Hopeful After Heartbreak: Why Hopeless Romantics Are Strong, Not Weak
I have a confession to make: I know this may come as a surprise, but I’m what some would call a "hopeless romantic." I’m in love with love.
Phew! That felt good to get off my chest.
In all seriousness, I don’t like the term. Why "hopeless"? Am I inadequate in some way? Incompetent? Needing of help or saving? Maybe I’m just delusional? Or maybe I’m not a hopeless romantic after all. Maybe I’m a hopeful romantic.
Technically, you could say that I’m a hopeless romantic who has a bit of experience and an inclination for self-understanding through logical reasoning. I love the idea of love, but I’m not an idiot.
I know better than to believe in the fairytale version of love. I understand that love can be as ugly as it is beautiful.
It makes people say and do things that shouldn't be said or done. It turns good people into less-than-good people -- sometimes even horrible people.
Some will argue that love itself always remains pure. It is the people in love who blame love for their bad behavior. People -- not love -- are flawed.
But I have to argue that point. How can love not be flawed if the people doing the loving are flawed? This idea of love's purity seems silly to me.
In reality, love is whatever we make of it. No, I don’t think that I am what some might call a "traditional" hopeless romantic. But I still love love.
If we call everybody in love a "hopeless romantic," we need to distinguish between what it means to have delusions of grandeur and what it means to understand that love is about creating. Some hopeless romantics have delusions of grandeur, yes. But others understand that love can become ugly, and they know what it takes to keep it beautiful and alive.
I won’t lie to you: Hopeless romantics break our hearts. They hold love to impossible standards, and when reality is different from their expectations, they run, taking our hearts with them.
At the same time, it's only hopeless, delusional romantics who can become hopeless, realistic romantics -- or hopeful romantics.
It’s only when we understand and cherish love in all its complexity that we find what we’re looking for.
Hopeless romantics aren’t necessarily weaker than anybody else. They might even be stronger. Hopeless romantics who have seen their pure definitions of love get shattered can redefine what love is to them and become incredibly and emotionally strong people in the process.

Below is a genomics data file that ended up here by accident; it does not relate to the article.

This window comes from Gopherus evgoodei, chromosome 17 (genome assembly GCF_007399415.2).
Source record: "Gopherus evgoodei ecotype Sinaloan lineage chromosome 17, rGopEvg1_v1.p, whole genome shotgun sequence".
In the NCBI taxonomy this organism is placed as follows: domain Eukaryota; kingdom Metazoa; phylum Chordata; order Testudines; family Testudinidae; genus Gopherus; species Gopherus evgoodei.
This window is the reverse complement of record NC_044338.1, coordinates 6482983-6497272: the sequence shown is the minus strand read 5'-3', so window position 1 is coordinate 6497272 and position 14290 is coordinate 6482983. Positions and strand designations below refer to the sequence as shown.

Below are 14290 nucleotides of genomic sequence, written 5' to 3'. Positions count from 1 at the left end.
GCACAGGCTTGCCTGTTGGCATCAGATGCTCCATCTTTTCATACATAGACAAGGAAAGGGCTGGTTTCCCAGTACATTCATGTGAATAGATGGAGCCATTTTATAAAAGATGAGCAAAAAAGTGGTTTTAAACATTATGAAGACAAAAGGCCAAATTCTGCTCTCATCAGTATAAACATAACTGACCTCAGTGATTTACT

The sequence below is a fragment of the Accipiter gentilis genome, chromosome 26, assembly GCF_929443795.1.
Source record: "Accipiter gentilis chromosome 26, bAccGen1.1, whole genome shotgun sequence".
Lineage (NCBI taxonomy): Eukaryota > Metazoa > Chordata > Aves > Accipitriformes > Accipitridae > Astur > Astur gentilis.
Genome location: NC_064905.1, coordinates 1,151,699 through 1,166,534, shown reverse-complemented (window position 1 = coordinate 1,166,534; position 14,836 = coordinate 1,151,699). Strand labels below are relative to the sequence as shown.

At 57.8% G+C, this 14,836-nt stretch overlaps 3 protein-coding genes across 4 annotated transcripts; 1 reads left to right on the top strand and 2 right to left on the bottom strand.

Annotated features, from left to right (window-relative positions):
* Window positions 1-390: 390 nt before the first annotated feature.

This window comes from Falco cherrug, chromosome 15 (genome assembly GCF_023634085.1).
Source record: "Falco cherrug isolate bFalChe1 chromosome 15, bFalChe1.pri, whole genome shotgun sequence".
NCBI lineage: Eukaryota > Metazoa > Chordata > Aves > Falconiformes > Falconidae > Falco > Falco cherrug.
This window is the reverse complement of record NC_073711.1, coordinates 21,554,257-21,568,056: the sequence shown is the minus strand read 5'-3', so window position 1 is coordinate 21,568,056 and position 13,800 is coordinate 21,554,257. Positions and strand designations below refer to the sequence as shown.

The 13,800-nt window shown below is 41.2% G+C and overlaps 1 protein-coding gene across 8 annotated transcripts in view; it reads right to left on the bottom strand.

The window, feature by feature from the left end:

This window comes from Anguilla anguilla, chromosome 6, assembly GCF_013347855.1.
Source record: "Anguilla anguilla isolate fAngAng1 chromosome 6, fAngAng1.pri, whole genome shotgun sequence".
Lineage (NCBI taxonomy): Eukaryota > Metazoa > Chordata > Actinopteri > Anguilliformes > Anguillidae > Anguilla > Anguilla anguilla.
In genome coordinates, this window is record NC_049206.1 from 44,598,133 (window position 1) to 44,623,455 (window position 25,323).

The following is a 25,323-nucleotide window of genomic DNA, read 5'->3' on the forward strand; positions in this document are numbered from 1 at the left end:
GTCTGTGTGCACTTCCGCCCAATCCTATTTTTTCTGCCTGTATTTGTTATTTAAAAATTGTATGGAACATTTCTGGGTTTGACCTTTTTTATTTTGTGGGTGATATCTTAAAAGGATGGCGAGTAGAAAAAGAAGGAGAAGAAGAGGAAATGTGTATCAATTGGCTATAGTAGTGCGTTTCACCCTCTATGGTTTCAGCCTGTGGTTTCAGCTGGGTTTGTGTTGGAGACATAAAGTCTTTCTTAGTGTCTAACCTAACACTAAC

You understand love's lightness and darkness, and you still want nothing more than to call it your own.
In fact, unless you can do this, you’ll never manage to make your relationships work. And I mean ever. If you continue to hold love to impossible standards, you’ll never be happy.
The more extravagant and pure we believe love to be, the more disappointed we'll become. People -- our partners and ourselves -- will make mistakes. Emotions will fluctuate. Mystery will dissolve. Things may become stagnant.
The purists would tell us that these are signs of a failing relationship. But those who know better understand that they're simply signs to step up and put a little more effort into the relationship.
People are flawed, love is flawed, and relationships are flawed. Thankfully, we can still make it work.
We can still love each other and make each other incredibly happy. Unless you understand all aspects of love, you’ll end up drawing the wrong conclusions -- which may very well end the relationship.
Perfect things don't have to be worked on. But love isn't perfect.
Try not working on your love, and see how long it'll last.
Love is a living, breathing thing. It requires attention and maintenance. Love depends almost entirely on how we perceive it. The way you look at the one you love, the way you see your relationship -- it all defines what love means to you.
It's easy to be in love in the beginning of a relationship, when things are still novel and mysterious. But as time goes by, we fall into a routine. Routine turns into a chore, and no one loves doing chores.
When things start to feel stagnant in a relationship -- when the excitement dwindles -- inexperienced, hopeless romantics will think that love itself is dissolving. They will begin to worry and stress. They'll put stress on the relationship itself until it inevitably ends.
Most hopeless romantics believe that love is the end goal. To them, it's the pile of gold at the end of the rainbow. Love should be easy and seamless and require zero effort -- or so they think.
I'm telling you that these hopeless romantics are doomed for heartbreak. Their conception of love is too flawed to hold. Or, I guess you could say that it's not flawed enough.
But if you can find a hopeless romantic who's suffered heartbreak -- who has once hated love, but managed to love it again despite all its flaws -- then you have an incredibly strong partner.
You have a good chance of making things work. The only thing standing in your way is you.
Are you still a delusional hopeless romantic? Or are you a hopeful one -- one who understands love in all its imperfections and loves it anyway?